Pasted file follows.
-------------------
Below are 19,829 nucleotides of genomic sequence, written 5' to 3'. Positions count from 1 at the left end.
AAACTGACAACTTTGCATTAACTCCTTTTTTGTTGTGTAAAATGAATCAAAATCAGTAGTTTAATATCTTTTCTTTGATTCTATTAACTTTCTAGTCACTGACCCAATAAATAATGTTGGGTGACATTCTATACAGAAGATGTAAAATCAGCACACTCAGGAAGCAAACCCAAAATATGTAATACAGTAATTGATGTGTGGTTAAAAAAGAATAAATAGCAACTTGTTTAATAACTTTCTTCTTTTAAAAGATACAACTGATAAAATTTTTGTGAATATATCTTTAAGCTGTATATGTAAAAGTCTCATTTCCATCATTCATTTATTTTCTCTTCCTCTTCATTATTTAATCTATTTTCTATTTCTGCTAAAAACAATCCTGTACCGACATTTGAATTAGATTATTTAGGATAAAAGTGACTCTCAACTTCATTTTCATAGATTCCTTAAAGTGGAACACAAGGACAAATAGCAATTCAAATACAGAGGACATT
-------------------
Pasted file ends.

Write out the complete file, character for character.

Below are 19,829 nucleotides of genomic sequence, written 5' to 3'. Positions count from 1 at the left end.
AAACTGACAACTTTGCATTAACTCCTTTTTTGTTGTGTAAAATGAATCAAAATCAGTAGTTTAATATCTTTTCTTTGATTCTATTAACTTTCTAGTCACTGACCCAATAAATAATGTTGGGTGACATTCTATACAGAAGATGTAAAATCAGCACACTCAGGAAGCAAACCCAAAATATGTAATACAGTAATTGATGTGTGGTTAAAAAAGAATAAATAGCAACTTGTTTAATAACTTTCTTCTTTTAAAAGATACAACTGATAAAATTTTTGTGAATATATCTTTAAGCTGTATATGTAAAAGTCTCATTTCCATCATTCATTTATTTTCTCTTCCTCTTCATTATTTAATCTATTTTCTATTTCTGCTAAAAACAATCCTGTACCGACATTTGAATTAGATTATTTAGGATAAAAGTGACTCTCAACTTCATTTTCATAGATTCCTTAAAGTGGAACACAAGGACAAATAGCAATTCAAATACAGAGGACATT